News that ConocoPhillips (NYSE:COP) will become the second big oil company to break into separate exploration and refining operations buoyed the stock.
But based on what happened with Marathon (NYSE:MRO), the first company to try this trick, the cheering should be muted.
Both Marathon Oil and Marathon Petroleum (NYSE:MPC) have fallen in price since the spin-off, which like this one was cheered by investors when it was announced in January. The exploration unit's bonds were downgraded to near-junk.
This is not a short-term deal, however.
The hope is that by concentrating on refining and retailing on the one hand, and exploration on the other, investors will get better returns than by having all those operations together. There is more risk, but more profit potential as well, after a break-up.
An oil company without an exploring arm might compete better with QuiTrip in retailing, for instance, and would have an excuse to squeeze maximum margins from refinery expansions, as Marathon is doing in Detroit.
An exploration company without a refinery arm would be a more speculative play, but would be leveraged to new finds like the Bakken Field in North Dakota, where Marathon is drilling 300 wells.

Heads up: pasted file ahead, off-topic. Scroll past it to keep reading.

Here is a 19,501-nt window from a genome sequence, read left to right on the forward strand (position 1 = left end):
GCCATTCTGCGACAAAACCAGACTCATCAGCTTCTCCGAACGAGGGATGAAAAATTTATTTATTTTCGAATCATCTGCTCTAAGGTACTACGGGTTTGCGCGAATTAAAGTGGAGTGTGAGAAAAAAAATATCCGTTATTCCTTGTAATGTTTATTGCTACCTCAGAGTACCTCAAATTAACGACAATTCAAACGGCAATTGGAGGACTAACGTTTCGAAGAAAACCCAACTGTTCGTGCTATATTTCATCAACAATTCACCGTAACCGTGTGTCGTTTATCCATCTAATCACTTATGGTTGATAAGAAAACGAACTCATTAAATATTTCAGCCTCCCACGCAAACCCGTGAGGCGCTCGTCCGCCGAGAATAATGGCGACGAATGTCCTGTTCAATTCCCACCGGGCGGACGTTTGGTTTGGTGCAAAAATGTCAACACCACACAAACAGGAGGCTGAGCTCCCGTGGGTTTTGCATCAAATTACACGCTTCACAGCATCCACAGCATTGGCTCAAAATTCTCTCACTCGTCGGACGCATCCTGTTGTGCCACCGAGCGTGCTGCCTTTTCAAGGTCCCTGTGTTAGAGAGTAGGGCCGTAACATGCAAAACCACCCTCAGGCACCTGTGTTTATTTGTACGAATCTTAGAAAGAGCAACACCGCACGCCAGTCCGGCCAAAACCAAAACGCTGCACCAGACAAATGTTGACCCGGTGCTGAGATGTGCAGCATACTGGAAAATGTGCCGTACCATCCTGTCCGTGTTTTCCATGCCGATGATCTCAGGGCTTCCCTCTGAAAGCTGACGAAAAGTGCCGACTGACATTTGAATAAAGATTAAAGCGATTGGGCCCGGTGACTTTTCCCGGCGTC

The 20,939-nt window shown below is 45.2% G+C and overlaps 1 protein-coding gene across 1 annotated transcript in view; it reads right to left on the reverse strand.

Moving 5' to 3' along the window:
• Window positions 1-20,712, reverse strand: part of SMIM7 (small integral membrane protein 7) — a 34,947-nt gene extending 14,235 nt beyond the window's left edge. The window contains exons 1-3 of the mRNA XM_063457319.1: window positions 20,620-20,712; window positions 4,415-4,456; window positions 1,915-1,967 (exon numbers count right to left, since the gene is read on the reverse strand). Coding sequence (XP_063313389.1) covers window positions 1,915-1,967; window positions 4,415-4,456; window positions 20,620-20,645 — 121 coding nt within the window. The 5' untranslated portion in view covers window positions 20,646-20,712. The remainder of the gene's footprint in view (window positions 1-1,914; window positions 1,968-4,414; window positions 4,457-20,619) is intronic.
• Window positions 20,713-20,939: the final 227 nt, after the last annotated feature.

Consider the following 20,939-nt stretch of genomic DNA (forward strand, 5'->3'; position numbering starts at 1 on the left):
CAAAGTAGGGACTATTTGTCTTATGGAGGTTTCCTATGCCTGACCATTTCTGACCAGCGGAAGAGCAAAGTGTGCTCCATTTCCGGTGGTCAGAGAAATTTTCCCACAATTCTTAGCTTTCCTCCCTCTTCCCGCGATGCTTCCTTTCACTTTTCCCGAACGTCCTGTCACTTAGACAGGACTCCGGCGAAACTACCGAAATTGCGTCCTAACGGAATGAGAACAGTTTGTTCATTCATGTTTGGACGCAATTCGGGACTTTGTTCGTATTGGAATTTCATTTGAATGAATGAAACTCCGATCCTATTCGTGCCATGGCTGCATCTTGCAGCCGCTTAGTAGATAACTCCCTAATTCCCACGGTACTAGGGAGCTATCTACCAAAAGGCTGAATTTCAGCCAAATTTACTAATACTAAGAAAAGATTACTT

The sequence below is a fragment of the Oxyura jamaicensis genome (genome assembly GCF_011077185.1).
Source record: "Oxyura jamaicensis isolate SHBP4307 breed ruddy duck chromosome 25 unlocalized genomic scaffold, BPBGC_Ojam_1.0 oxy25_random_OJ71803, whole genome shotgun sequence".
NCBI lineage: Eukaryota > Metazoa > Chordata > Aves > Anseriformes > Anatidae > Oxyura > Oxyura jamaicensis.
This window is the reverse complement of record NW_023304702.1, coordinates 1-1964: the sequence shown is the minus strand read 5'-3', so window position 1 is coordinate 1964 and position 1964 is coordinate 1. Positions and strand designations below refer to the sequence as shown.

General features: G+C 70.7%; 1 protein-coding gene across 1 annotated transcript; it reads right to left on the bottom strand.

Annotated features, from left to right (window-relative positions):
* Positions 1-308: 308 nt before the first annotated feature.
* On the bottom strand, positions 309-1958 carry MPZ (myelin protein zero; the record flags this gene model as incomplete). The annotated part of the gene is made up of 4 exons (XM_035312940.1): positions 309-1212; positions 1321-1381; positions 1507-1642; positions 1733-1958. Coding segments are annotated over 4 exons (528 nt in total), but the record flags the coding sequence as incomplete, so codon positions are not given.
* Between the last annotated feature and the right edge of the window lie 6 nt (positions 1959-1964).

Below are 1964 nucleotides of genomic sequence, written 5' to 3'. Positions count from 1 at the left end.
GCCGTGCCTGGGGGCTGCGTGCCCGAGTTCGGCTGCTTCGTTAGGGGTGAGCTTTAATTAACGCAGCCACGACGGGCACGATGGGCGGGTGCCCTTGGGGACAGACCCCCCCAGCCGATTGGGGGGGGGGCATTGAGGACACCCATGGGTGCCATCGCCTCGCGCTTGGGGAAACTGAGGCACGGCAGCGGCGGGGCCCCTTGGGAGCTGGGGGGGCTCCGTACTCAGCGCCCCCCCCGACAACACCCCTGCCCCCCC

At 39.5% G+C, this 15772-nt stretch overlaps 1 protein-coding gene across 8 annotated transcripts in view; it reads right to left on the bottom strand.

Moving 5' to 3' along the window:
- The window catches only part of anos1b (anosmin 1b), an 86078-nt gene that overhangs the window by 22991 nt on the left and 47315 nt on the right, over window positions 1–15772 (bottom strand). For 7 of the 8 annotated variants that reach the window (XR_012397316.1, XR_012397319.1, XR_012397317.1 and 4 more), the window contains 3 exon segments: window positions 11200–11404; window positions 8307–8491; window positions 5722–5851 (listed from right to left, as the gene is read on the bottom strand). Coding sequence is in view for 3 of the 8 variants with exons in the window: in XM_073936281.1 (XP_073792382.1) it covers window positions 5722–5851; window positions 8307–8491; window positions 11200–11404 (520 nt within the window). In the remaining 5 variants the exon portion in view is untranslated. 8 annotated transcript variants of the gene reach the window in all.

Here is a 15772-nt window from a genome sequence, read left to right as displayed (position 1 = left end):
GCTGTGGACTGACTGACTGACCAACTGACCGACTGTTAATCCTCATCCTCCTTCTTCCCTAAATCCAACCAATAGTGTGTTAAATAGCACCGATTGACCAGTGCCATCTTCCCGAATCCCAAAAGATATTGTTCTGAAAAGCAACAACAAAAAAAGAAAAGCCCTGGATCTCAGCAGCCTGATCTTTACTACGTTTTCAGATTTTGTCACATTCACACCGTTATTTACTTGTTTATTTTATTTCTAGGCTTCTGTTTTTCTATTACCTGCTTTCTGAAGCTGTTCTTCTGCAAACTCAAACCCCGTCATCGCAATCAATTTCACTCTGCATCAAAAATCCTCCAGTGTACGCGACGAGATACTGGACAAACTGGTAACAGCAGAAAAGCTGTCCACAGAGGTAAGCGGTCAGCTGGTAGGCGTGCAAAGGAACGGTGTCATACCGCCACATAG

The problem for ConocoPhillips investors is that the exploration arm is finding its best success overseas, as in Kazakhstan. This means investors in the new exploration company face political risks Marathon investors don't. You have to do your homework, learning where a company is operating, before placing a bet.
The risk for refiners is demand, which will continue to sink slowly in the U.S. as drivers buy higher-mileage cars and ethanol becomes a bigger part of the gasoline mix.
Refining profits are highly variable and tied to changing economic conditions. They rise when the economy is growing, and may turn to losses in a downturn. It's the cost of storing product after it's refined, and waiting for demand to appear, that makes the difference.
You can see this as you drive around. Independents like QuikTrip and Costco (NASDAQ:COST) drop prices quickly when there is over-supply, but when supplies tighten or demand overtakes it branded stations are able to maintain price parity. What you're seeing in those price signs is the changing fortunes of refiners.
What's clear is that these break-ups add risk to buying any of these stocks, but they're also leveraged to benefit more when market conditions improve. The refineries are the way to play the economic recovery, and drillers are the way to play the changing price of the commodity.
Disclosure: I have no positions in any stocks mentioned, and no plans to initiate any positions within the next 72 hours.